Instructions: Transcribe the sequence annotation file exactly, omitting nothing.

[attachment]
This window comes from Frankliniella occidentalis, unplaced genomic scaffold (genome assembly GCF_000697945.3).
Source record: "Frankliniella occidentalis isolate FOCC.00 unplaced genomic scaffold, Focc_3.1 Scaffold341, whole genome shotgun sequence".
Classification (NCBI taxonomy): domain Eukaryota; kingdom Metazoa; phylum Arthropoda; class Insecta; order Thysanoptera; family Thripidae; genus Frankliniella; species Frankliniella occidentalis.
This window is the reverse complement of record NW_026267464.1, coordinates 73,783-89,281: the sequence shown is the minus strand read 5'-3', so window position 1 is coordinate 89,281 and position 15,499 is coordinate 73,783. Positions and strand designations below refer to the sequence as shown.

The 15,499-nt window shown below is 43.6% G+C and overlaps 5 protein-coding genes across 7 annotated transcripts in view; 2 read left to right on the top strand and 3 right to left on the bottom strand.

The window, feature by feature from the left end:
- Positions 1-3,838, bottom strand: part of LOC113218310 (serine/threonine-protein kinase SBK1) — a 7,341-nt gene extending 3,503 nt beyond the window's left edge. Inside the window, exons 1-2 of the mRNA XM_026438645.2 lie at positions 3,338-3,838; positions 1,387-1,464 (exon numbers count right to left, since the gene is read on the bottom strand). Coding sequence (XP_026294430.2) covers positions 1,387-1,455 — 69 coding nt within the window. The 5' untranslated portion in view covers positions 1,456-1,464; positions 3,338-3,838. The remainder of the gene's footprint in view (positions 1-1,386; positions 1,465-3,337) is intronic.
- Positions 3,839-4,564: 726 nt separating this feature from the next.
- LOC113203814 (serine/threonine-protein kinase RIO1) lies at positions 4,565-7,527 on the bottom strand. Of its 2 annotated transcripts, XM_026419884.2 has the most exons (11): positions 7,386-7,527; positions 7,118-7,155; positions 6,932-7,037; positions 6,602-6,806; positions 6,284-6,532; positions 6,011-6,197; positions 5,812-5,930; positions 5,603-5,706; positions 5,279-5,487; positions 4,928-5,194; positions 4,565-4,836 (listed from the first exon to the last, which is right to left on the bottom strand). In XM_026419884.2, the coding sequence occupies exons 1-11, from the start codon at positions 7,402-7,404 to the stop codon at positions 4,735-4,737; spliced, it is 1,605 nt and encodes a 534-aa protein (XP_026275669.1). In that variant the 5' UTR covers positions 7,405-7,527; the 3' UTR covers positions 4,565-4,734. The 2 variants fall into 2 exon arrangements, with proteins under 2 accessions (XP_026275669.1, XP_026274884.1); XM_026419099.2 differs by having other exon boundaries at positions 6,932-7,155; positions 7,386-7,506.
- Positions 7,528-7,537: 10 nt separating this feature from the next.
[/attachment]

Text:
This window comes from Frankliniella occidentalis, unplaced genomic scaffold (genome assembly GCF_000697945.3).
Source record: "Frankliniella occidentalis isolate FOCC.00 unplaced genomic scaffold, Focc_3.1 Scaffold341, whole genome shotgun sequence".
Classification (NCBI taxonomy): domain Eukaryota; kingdom Metazoa; phylum Arthropoda; class Insecta; order Thysanoptera; family Thripidae; genus Frankliniella; species Frankliniella occidentalis.
This window is the reverse complement of record NW_026267464.1, coordinates 73,783-89,281: the sequence shown is the minus strand read 5'-3', so window position 1 is coordinate 89,281 and position 15,499 is coordinate 73,783. Positions and strand designations below refer to the sequence as shown.

The 15,499-nt window shown below is 43.6% G+C and overlaps 5 protein-coding genes across 7 annotated transcripts in view; 2 read left to right on the top strand and 3 right to left on the bottom strand.

The window, feature by feature from the left end:
- Positions 1-3,838, bottom strand: part of LOC113218310 (serine/threonine-protein kinase SBK1) — a 7,341-nt gene extending 3,503 nt beyond the window's left edge. Inside the window, exons 1-2 of the mRNA XM_026438645.2 lie at positions 3,338-3,838; positions 1,387-1,464 (exon numbers count right to left, since the gene is read on the bottom strand). Coding sequence (XP_026294430.2) covers positions 1,387-1,455 — 69 coding nt within the window. The 5' untranslated portion in view covers positions 1,456-1,464; positions 3,338-3,838. The remainder of the gene's footprint in view (positions 1-1,386; positions 1,465-3,337) is intronic.
- Positions 3,839-4,564: 726 nt separating this feature from the next.
- LOC113203814 (serine/threonine-protein kinase RIO1) lies at positions 4,565-7,527 on the bottom strand. Of its 2 annotated transcripts, XM_026419884.2 has the most exons (11): positions 7,386-7,527; positions 7,118-7,155; positions 6,932-7,037; positions 6,602-6,806; positions 6,284-6,532; positions 6,011-6,197; positions 5,812-5,930; positions 5,603-5,706; positions 5,279-5,487; positions 4,928-5,194; positions 4,565-4,836 (listed from the first exon to the last, which is right to left on the bottom strand). In XM_026419884.2, the coding sequence occupies exons 1-11, from the start codon at positions 7,402-7,404 to the stop codon at positions 4,735-4,737; spliced, it is 1,605 nt and encodes a 534-aa protein (XP_026275669.1). In that variant the 5' UTR covers positions 7,405-7,527; the 3' UTR covers positions 4,565-4,734. The 2 variants fall into 2 exon arrangements, with proteins under 2 accessions (XP_026275669.1, XP_026274884.1); XM_026419099.2 differs by having other exon boundaries at positions 6,932-7,155; positions 7,386-7,506.
- Positions 7,528-7,537: 10 nt separating this feature from the next.